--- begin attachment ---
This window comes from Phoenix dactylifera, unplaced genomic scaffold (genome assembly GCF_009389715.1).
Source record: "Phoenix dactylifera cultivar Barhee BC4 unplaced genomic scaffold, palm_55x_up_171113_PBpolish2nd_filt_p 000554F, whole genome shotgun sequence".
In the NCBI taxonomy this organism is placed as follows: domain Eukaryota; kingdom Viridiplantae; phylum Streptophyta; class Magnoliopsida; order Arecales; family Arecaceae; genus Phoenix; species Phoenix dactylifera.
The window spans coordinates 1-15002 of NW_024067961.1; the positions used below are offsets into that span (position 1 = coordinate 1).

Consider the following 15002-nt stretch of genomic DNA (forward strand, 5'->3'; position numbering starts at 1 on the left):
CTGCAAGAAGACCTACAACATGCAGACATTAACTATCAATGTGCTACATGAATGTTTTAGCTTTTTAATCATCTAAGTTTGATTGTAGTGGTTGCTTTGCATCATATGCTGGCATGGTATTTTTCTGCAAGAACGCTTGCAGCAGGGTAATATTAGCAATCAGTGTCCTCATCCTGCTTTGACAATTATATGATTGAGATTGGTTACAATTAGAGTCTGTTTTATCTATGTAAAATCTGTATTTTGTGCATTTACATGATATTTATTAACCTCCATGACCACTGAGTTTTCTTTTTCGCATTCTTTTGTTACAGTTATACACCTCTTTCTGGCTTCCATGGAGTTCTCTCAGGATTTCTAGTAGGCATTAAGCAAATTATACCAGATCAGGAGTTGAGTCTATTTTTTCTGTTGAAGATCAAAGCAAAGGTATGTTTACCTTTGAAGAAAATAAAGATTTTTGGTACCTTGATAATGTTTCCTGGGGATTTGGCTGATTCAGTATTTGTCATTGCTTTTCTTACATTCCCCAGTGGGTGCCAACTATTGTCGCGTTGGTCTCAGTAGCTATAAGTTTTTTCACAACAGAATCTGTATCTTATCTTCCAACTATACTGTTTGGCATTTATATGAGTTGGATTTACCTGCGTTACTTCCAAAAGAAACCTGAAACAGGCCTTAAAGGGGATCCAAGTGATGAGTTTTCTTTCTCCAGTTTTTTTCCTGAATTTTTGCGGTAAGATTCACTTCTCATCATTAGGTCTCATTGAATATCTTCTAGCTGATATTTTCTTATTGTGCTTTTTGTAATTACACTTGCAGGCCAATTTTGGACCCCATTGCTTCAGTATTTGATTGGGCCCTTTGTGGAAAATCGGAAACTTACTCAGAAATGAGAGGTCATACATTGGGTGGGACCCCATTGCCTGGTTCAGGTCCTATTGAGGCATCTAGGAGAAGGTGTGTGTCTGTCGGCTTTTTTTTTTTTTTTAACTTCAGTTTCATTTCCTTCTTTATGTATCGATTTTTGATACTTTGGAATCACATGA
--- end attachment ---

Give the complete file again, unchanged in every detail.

This window comes from Phoenix dactylifera, unplaced genomic scaffold (genome assembly GCF_009389715.1).
Source record: "Phoenix dactylifera cultivar Barhee BC4 unplaced genomic scaffold, palm_55x_up_171113_PBpolish2nd_filt_p 000554F, whole genome shotgun sequence".
In the NCBI taxonomy this organism is placed as follows: domain Eukaryota; kingdom Viridiplantae; phylum Streptophyta; class Magnoliopsida; order Arecales; family Arecaceae; genus Phoenix; species Phoenix dactylifera.
The window spans coordinates 1-15002 of NW_024067961.1; the positions used below are offsets into that span (position 1 = coordinate 1).

Consider the following 15002-nt stretch of genomic DNA (forward strand, 5'->3'; position numbering starts at 1 on the left):
CTGCAAGAAGACCTACAACATGCAGACATTAACTATCAATGTGCTACATGAATGTTTTAGCTTTTTAATCATCTAAGTTTGATTGTAGTGGTTGCTTTGCATCATATGCTGGCATGGTATTTTTCTGCAAGAACGCTTGCAGCAGGGTAATATTAGCAATCAGTGTCCTCATCCTGCTTTGACAATTATATGATTGAGATTGGTTACAATTAGAGTCTGTTTTATCTATGTAAAATCTGTATTTTGTGCATTTACATGATATTTATTAACCTCCATGACCACTGAGTTTTCTTTTTCGCATTCTTTTGTTACAGTTATACACCTCTTTCTGGCTTCCATGGAGTTCTCTCAGGATTTCTAGTAGGCATTAAGCAAATTATACCAGATCAGGAGTTGAGTCTATTTTTTCTGTTGAAGATCAAAGCAAAGGTATGTTTACCTTTGAAGAAAATAAAGATTTTTGGTACCTTGATAATGTTTCCTGGGGATTTGGCTGATTCAGTATTTGTCATTGCTTTTCTTACATTCCCCAGTGGGTGCCAACTATTGTCGCGTTGGTCTCAGTAGCTATAAGTTTTTTCACAACAGAATCTGTATCTTATCTTCCAACTATACTGTTTGGCATTTATATGAGTTGGATTTACCTGCGTTACTTCCAAAAGAAACCTGAAACAGGCCTTAAAGGGGATCCAAGTGATGAGTTTTCTTTCTCCAGTTTTTTTCCTGAATTTTTGCGGTAAGATTCACTTCTCATCATTAGGTCTCATTGAATATCTTCTAGCTGATATTTTCTTATTGTGCTTTTTGTAATTACACTTGCAGGCCAATTTTGGACCCCATTGCTTCAGTATTTGATTGGGCCCTTTGTGGAAAATCGGAAACTTACTCAGAAATGAGAGGTCATACATTGGGTGGGACCCCATTGCCTGGTTCAGGTCCTATTGAGGCATCTAGGAGAAGGTGTGTGTCTGTCGGCTTTTTTTTTTTTTTTAACTTCAGTTTCATTTCCTTCTTTATGTATCGATTTTTGATACTTTGGAATCACATGA